Quintilian laments that his son whose improvement, in conjunction with that of the sons of Marcellus and Caesar, he had had in view in the composition of this work, had been carried off by death, § 1, 2. He had previously lost, during the composition of another work, a younger son, as well as his wife, 3-6. Abilities of which his children gave indications, 7-9. His grief; he intreats indulgence if, in consequence of it, he pursues his work with less spirit, 10-16.Chapter 1
Peroration of a speech; the objects of it; some think that it should consist wholly of recapitulation, § 1-8. Appeals to the feelings may be made by the accuser and the advocate alike, 9. What the exordium and the peroration have in common, and in what respects they differ, 10-14. The accuser excites the feelings either by showing the heinousness of the charge which he makes, or the pitiable condition of the party for whom he seeks redress, 15-20. What qualities excite feeling in favor of an accused person, 21, 22. Solicitation for pity may have great effect, but should not be long, 23-28. Modes of exciting pity, 29-36. How persons who are introduced to move pity at the conclusion of a speech, should behave themselves, 37-43. No orator must attempt to draw tears from the judges unless he be a man of great ability, 44, 45. It is the part of the peroration to dispel compassionate emotions, as well as to excite them, 46-49. Perorations sometimes of a very mild character, 50. Appeals to the feelings may be made in other parts of a speech as well as in the peroration, 51-65.Chapter 2
Necessity of studying how to work on the minds of the judges, § 1, 2. This department of oratory requires great ability, 3-7. Of πάθος (pathos) and ἦθος (ēthos), 8-24. If we would move others, we must feel moved ourselves, 25-28. Of presenting images to the imagination of our hearers, 29-35. Pupils should be exercised in this in the schools, 36.Chapter 3
Of the power of exciting laughter in an audience, § 1. There was little of it in Demosthenes; perhaps a superabundance of it in Cicero, 2-5. Causes of laughter not sufficiently explained, 6, 7. Is of great effect, 8-10. Depends far more on nature and favourable circumstances than on art, 11-13. No instructions given in exciting laughter, 14-16. Various names for jocularity or wit, 17-21. Depends partly on matter, partly on words; subjects of it, 22-24. Laughter may be excited by some act, or look, or gesture, 25-27. What is becoming to the orator, 28-32. What to be avoided by him, 33-35. Topics for jesting, and modes of it, 36-46. Ambiguity in words, 47-56. The best jests are taken from things, not from words; of similarity, 57-62. Of dissimilarity, 63-64. From all forms of argument arise occasions for jesting, 65, 66. Jests in the form of tropes and figures, 67-70. Of jocular refutation, 71-78. Of eluding a charge; of pretended confession, 79-81. Some kinds of jests are beneath an orator, 82, 83. Of deceiving expectation, 84-87. Of jocular imitation, 88. Of attributing thoughts to ourselves or others; and of irony, 89-92. The least offensive jokes are the best, 93-95. Quotations from poets, proverbs, and anecdotes, 96-98. Apparent absurdities, 99, 100. Domitius Marsus confounds politeness with humour, 101-107. His distinctions, 108-112.Chapter 4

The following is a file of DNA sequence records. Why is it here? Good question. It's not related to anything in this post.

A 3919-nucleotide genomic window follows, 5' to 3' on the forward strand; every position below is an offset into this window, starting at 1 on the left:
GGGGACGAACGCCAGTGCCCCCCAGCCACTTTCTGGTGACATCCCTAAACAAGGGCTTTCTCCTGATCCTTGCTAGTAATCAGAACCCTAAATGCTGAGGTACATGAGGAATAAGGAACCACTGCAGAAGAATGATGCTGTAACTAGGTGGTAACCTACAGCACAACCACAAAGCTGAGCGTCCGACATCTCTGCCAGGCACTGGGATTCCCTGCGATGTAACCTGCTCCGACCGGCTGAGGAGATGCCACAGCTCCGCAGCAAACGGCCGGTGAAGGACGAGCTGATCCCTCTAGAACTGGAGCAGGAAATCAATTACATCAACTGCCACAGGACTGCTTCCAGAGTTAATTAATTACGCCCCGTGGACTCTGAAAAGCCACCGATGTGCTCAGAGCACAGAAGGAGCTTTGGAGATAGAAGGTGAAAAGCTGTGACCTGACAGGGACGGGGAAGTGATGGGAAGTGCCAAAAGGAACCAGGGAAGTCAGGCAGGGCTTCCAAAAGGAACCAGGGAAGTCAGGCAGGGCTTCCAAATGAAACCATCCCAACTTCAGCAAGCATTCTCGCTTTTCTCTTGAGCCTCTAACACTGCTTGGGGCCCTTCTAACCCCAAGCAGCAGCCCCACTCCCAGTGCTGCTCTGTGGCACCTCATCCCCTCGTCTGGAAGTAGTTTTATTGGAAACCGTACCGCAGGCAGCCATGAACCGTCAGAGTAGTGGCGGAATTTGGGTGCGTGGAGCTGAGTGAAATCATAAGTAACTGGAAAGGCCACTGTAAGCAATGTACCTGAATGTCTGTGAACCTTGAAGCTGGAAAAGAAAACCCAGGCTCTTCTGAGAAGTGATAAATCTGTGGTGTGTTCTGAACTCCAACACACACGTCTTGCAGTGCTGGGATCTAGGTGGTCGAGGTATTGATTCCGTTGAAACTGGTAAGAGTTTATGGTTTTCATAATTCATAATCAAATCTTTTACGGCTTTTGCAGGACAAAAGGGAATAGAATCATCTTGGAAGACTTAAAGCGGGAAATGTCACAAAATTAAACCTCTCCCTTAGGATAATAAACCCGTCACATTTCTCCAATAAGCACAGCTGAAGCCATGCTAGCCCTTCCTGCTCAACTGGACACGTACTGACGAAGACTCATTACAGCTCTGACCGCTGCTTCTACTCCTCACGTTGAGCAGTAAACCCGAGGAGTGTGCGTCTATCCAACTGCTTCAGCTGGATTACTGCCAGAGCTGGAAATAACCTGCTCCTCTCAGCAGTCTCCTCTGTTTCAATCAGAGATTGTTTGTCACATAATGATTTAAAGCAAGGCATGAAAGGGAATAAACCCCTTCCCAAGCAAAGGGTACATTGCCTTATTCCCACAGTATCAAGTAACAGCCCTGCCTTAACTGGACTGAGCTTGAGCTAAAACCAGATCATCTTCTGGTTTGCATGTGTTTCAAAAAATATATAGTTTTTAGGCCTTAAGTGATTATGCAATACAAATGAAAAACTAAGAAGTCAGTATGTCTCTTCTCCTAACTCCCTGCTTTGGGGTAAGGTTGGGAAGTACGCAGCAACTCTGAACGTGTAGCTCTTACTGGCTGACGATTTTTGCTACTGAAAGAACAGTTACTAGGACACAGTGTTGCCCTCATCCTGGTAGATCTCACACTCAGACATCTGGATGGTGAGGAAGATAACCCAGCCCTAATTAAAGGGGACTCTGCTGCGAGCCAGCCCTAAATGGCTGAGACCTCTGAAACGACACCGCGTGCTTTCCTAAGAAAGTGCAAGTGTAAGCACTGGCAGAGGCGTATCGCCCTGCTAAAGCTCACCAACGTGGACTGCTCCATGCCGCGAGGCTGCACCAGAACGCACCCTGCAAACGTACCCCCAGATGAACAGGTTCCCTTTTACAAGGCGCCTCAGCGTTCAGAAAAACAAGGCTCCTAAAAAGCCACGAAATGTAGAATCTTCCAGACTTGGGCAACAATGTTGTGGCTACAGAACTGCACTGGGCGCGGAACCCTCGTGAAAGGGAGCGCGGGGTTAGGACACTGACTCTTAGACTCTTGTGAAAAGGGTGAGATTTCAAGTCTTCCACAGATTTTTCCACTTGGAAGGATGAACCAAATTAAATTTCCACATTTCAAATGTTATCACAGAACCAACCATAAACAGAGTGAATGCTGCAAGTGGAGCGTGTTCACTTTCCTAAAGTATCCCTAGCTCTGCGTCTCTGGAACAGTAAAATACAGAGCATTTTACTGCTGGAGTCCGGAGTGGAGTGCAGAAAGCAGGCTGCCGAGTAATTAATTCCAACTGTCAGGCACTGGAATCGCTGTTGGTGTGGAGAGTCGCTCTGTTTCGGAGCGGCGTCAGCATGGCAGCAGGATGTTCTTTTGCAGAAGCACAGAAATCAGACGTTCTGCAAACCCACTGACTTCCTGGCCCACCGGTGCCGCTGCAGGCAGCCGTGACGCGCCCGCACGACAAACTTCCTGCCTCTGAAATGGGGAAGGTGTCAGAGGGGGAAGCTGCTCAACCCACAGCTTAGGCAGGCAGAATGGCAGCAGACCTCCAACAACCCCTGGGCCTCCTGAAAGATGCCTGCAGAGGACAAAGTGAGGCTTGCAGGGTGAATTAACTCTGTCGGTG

Remarks on altercation, , § 1-5. Too much neglected by some pleaders, 6, 7. Qualifications requisite for success in it; acuteness, knowledge of the case, good temper, attention to the main question, 8-13. Further observations, 14-16. We may dissemble our strength, in order to mislead our adversary, 17, 18. Disposition of the judge to be observed, 19, 20. The student should exercise himself in this department, 21. Order of proofs is important, 22.Chapter 5
Of judgment and sagacity; their importance, § 1-6. Examples from Demosthenes, 7, 8. From Cicero, 9, 10. Conclusion of the book, 11.
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